Montagu’s harrier migration, new research

This video is called Montagu’s Harrier – Britain’s Rarest Raptor.

Results of ten years of research into Montagu’s harrier migration were published recently.

Providing harriers with satellite transmitters proved there are three main ways for the birds to cross the Mediterranean sea on their autumn migration from Europe to Africa: through Spain, through Italy and through Greece (a newly discovered flyway, which only east European birds use).

Montagu’s harriers from the Netherlands use only the two western flyways.

Montagu's harriers flyways to Africa

In Africa, they winter in areas where they can feed on locusts.

When, in spring, the harriers fly back north, Morocco is an important stop over area for them. That is also a new discovery.

The new research was published in Proceedings of the Royal Society B.

The importance of northwest African stopover sites for Dutch, German and Danish Montagu’s Harriers: here.

Farmers and birdwatchers are being urged to keep a lookout for Montagu’s harriers – the rarest breeding bird of prey in the UK, which nests almost entirely on arable farmland: here.

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36 thoughts on “Montagu’s harrier migration, new research

  1. Pingback: Garden birds, video | Dear Kitty. Some blog

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    • Indeed:

      “On the Indian subcontinent, notably NW India, large roosts have been found, containing several thousand individuals (Clarke 1996b, 1998).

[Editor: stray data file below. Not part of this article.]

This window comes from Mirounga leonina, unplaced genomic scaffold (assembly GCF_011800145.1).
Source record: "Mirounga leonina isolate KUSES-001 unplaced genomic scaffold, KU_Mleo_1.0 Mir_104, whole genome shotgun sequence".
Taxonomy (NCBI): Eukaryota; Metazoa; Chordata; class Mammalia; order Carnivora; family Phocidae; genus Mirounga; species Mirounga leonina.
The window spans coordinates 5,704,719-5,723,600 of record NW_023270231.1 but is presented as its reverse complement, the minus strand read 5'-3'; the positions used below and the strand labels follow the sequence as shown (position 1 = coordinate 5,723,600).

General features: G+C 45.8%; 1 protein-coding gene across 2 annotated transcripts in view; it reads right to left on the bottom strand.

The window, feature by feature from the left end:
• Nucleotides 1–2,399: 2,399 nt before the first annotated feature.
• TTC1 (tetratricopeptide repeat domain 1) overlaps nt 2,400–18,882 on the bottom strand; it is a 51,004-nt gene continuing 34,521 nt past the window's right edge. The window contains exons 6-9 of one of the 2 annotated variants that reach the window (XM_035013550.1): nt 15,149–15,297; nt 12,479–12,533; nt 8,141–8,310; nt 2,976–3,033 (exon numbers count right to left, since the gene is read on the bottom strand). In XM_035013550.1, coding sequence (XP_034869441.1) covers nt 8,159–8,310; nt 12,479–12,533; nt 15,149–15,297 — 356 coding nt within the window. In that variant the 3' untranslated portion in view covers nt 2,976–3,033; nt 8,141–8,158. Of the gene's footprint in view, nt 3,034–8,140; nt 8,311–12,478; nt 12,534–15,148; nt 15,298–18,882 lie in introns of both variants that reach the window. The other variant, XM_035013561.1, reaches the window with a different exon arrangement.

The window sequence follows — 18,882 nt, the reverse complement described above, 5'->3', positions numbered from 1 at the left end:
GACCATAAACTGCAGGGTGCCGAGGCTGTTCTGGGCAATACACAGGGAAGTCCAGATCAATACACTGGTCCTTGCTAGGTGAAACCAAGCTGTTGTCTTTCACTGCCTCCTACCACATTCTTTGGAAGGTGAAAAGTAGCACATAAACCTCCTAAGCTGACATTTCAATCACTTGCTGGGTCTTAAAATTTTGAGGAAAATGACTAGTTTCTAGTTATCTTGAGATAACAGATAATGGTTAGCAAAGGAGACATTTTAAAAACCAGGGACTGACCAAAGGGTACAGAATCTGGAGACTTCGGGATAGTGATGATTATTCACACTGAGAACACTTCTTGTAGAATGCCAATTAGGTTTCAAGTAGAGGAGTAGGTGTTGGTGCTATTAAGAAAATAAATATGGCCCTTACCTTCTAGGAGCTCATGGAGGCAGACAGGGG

These birds are most likely to come from the eastern breeding grounds. The latter population may also, at least partly, winter in eastern and southern Africa, given the vast migration of Montagu’s Harriers observed in Georgia during early autumn 2008 (B. Verhelst unpubl.), and the average migration directions attributed to birds recovered along the Dnepr, Don and east of the Volga (Mihelsons & Haraszthy 1985).”

      Click to access Trierweiler_Koks_2009.pdf


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  6. I once witnessed a Greek on a beach (in Greece) netting small songbirds. When I learned it was to eat them, I was shocked, appalled, and, frankly, couldn’t imagine how a bird smaller than a thumb (including feathers) could possibly have food value. I later learned this practice is one reason for declining songbird populations in Europe and Africa.

    I’ve also witnessed and helped net birds to be banded, here in North America. I live in the state (Nebraska) where the Whooping crane and Sandhill cranes stop on the Platte River to rest and build fat reserves during their migrations through the Central Flyway. It is a major event. In my state, at least, the Sandhill cranes aren’t hunted, but other states along the route do allow it, putting at risk the endangered Whooping cranes, a larger, unmistakably different species. Though there are severe penalties for killing a Whooping crane, they sometimes are mistaken for Sandhills cranes in those states that allow hunting this most abundant crane species in the world.

    Good luck with your efforts to inform your followers on birds. Knowledge brings on responsibility to deal with hunting and habitat issues that hurt the species and leave out time in nature less satisfying for lack of or diminished birdsong…!


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